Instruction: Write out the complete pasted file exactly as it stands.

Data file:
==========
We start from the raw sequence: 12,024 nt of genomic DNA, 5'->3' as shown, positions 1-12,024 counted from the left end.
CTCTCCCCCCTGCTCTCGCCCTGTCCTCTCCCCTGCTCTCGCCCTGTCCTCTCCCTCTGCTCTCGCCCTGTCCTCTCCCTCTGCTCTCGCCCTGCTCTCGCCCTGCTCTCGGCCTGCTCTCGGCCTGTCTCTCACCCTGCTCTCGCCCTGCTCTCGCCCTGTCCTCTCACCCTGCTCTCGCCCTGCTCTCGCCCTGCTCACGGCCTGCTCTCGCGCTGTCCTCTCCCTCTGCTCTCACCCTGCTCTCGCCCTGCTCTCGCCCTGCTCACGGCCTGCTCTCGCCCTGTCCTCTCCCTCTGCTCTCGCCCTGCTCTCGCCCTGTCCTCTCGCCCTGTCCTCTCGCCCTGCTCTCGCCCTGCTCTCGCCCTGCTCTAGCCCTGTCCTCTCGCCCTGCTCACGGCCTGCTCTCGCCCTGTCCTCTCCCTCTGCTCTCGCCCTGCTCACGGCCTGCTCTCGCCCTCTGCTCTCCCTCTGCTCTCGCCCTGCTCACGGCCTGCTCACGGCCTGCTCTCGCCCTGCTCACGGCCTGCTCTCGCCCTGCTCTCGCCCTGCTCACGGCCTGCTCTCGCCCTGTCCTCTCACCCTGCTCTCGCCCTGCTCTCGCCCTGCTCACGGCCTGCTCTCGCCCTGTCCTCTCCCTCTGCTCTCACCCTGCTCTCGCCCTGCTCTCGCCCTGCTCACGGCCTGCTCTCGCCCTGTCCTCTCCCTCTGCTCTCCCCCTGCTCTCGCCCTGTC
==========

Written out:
We start from the raw sequence: 12,024 nt of genomic DNA, 5'->3' as shown, positions 1-12,024 counted from the left end.
CTCTCCCCCCTGCTCTCGCCCTGTCCTCTCCCCTGCTCTCGCCCTGTCCTCTCCCTCTGCTCTCGCCCTGTCCTCTCCCTCTGCTCTCGCCCTGCTCTCGCCCTGCTCTCGGCCTGCTCTCGGCCTGTCTCTCACCCTGCTCTCGCCCTGCTCTCGCCCTGTCCTCTCACCCTGCTCTCGCCCTGCTCTCGCCCTGCTCACGGCCTGCTCTCGCGCTGTCCTCTCCCTCTGCTCTCACCCTGCTCTCGCCCTGCTCTCGCCCTGCTCACGGCCTGCTCTCGCCCTGTCCTCTCCCTCTGCTCTCGCCCTGCTCTCGCCCTGTCCTCTCGCCCTGTCCTCTCGCCCTGCTCTCGCCCTGCTCTCGCCCTGCTCTAGCCCTGTCCTCTCGCCCTGCTCACGGCCTGCTCTCGCCCTGTCCTCTCCCTCTGCTCTCGCCCTGCTCACGGCCTGCTCTCGCCCTCTGCTCTCCCTCTGCTCTCGCCCTGCTCACGGCCTGCTCACGGCCTGCTCTCGCCCTGCTCACGGCCTGCTCTCGCCCTGCTCTCGCCCTGCTCACGGCCTGCTCTCGCCCTGTCCTCTCACCCTGCTCTCGCCCTGCTCTCGCCCTGCTCACGGCCTGCTCTCGCCCTGTCCTCTCCCTCTGCTCTCACCCTGCTCTCGCCCTGCTCTCGCCCTGCTCACGGCCTGCTCTCGCCCTGTCCTCTCCCTCTGCTCTCCCCCTGCTCTCGCCCTGTC